This fall marks two years of my sobriety. Sobriety is important to me for many reasons. It has helped me to take on many challenges and goals in life that I would never be able to do if I were still living an unhealthy lifestyle of drinking to excess. They say that in order to quit you must do it for yourself and no one else but I am staying sober for my children too so that I can hopefully break the generational cycle of addiction in my family.

I started drinking when I was 12 years old. The first time I got drunk was on my papa’s bootlegging supply. Me and two friends and a mickey of five-star whisky (which really should have been named zero star). Today, both my children are past the age I was when I first started drinking and I can proudly say that both of them understand that drinking can be dangerous and bad for your health and for that I am thankful. They see me on the “red road” and will hopefully follow. Children copy everything that we do.

It might feel like you don’t know that person anymore when they are deep into their addictions. When someone is highly intoxicated it’s as if something has taken over their body, mind and spirit and propels them to do things they would never do. I’ve been there too and did things I regret when I was heavily under the influence. Waking up feeling ashamed and full of regret, asking friends what happened and cringing when hearing about how I acted. Why do you think when people wake up in the morning after a night of heavy drinking and they can’t remember a thing? “Blacked out drunk” is what they call it. That was normal lingo in my vocabulary growing up but it’s not normal.

I strongly believe that addiction is a source of darkness that comes in many forms. “Pick your poison” as they say. Whisky, vodka, gin, beer, mouthwash, heroin, crack-cocaine, marijuana, tobacco, molly’s, benzo’s, fentanyl, meth, Tylenol 3’s, sex, gambling, gaming, shopping, food, yes food! Anything can be bad for you if you consume too much of it and if you do it long enough over extended periods of time. Anything can become an addiction.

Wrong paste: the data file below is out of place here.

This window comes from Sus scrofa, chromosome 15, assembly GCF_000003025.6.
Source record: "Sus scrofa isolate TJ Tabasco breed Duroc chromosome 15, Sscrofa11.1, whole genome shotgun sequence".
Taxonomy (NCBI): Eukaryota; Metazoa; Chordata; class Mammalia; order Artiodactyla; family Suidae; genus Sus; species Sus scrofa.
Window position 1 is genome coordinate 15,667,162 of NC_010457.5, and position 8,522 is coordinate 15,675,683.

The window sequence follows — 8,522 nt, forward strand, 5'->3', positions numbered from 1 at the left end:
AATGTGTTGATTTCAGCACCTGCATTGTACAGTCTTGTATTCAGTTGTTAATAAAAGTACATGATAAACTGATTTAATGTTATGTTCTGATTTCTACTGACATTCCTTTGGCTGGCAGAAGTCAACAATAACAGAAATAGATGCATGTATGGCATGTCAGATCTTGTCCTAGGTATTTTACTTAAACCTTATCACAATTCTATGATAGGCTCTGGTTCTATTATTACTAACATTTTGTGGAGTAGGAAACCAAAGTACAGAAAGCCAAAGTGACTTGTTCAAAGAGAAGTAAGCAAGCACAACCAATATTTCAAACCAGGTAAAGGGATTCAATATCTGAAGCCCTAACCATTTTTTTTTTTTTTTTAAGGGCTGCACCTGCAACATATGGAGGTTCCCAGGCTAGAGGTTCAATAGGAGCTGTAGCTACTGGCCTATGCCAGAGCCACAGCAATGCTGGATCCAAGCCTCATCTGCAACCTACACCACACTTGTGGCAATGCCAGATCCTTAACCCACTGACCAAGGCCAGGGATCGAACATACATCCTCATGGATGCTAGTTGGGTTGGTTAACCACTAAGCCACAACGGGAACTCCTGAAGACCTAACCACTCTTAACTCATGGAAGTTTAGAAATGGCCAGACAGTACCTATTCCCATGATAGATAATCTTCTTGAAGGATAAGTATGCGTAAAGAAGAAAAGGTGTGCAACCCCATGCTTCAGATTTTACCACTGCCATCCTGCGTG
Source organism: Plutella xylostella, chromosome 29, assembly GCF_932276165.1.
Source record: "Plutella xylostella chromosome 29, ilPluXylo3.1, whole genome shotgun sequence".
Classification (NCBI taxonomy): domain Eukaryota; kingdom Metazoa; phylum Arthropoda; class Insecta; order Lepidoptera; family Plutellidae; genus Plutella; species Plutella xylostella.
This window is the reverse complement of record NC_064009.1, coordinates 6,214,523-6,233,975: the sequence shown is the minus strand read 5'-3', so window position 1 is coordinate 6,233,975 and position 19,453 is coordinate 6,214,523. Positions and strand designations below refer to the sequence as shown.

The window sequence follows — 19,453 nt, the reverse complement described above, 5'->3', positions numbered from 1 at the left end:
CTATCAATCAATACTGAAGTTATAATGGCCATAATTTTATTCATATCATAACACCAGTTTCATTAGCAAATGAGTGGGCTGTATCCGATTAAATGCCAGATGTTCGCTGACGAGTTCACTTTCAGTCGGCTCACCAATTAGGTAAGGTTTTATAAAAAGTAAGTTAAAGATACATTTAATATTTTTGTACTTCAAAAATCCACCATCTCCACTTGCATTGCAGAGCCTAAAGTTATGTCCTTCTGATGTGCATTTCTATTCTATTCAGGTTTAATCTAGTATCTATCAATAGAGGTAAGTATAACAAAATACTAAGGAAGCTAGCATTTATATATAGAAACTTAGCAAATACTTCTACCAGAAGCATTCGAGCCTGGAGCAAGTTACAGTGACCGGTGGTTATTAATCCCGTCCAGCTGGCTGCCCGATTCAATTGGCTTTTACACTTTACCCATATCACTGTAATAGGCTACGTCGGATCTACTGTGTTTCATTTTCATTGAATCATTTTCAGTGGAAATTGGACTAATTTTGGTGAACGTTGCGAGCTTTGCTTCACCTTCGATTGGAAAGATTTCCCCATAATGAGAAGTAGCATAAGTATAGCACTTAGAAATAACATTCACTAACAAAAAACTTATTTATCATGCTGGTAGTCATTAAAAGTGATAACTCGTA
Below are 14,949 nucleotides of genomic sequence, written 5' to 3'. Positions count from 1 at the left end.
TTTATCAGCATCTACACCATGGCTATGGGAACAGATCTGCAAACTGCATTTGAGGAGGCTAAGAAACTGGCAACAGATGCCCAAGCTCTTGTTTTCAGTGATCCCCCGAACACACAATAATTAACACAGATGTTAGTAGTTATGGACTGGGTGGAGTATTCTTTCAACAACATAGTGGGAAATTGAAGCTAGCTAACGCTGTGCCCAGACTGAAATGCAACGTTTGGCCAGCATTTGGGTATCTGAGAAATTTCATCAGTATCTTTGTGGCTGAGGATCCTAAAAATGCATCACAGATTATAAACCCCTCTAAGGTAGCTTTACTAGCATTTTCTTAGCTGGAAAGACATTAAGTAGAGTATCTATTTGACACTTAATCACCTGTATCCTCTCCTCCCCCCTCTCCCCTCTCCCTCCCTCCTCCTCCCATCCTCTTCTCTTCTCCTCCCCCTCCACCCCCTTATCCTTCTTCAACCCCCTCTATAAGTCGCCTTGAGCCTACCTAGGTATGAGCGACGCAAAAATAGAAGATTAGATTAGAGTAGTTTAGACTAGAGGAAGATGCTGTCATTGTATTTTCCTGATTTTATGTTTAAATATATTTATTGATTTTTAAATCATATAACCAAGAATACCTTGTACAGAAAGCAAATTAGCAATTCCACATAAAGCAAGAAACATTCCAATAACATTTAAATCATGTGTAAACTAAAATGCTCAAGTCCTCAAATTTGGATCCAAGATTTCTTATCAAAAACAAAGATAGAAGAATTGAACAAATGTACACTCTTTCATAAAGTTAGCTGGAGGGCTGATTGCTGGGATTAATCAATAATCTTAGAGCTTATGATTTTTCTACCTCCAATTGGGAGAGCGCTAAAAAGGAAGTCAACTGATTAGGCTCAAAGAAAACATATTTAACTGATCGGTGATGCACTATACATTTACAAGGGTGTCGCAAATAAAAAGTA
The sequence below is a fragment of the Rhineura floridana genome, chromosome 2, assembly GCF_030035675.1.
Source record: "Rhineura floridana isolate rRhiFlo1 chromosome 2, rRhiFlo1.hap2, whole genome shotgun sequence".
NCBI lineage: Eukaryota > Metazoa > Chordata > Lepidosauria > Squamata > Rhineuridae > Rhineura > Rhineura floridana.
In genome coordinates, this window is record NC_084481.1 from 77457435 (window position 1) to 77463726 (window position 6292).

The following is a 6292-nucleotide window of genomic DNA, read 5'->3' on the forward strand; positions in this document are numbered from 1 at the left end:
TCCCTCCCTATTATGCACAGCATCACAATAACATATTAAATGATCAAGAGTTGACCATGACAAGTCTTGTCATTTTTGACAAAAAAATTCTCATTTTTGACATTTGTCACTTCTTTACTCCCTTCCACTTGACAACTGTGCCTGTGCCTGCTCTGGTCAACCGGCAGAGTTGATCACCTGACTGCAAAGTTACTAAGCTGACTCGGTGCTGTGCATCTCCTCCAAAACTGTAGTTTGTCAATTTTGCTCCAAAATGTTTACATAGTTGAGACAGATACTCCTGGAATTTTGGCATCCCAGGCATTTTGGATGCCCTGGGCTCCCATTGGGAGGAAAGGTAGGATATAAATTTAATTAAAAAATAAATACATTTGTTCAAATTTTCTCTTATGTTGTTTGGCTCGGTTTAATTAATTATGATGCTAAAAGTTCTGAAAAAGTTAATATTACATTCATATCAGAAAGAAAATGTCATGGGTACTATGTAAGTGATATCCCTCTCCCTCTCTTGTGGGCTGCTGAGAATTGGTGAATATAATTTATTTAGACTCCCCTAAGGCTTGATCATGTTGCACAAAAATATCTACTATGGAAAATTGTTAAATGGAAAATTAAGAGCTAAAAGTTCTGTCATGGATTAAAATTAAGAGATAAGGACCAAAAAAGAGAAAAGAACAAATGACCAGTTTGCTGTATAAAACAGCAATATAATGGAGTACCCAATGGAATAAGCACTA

I have this alcohol-based hand sanitizer now that I carry with me to protect myself from Covid. It smells like Crown Royal whisky and I nearly gag every time I put it on. The smell brings me back to a time when I was a teenager camping out on the rocks at Tin Can Hill partying with friends. Someone had the bright idea to mix Crown Royal with Gatorade and I drank way too much of it. All the different colorful flavors mixed together in my water bottle came up that night in my sleeping bag and I woke up in a puke soaked sweat. I swore after that I’d never drink whisky again, until the next time that is. So even if it makes us “sick as a dog” needing the “hair of the dog,” it’s not that easy to kick especially if all our friends are out every weekend doing it too.

With sobriety you get to be in charge of your life again. The one life that the Creator gave you to do something great with. We all have a purpose but it’s hard to find that purpose when we are lost. Sobriety gives you the opportunity to see the world in a new light. To appreciate the small things. Not to say that sobriety is easy, it’s not, but it’s a whole lot easier than being trapped in a cycle of addiction where every day melds into the next and you’re just stumbling through life with no direction or guidance. Sobriety gives us freedom, hope, respect and love.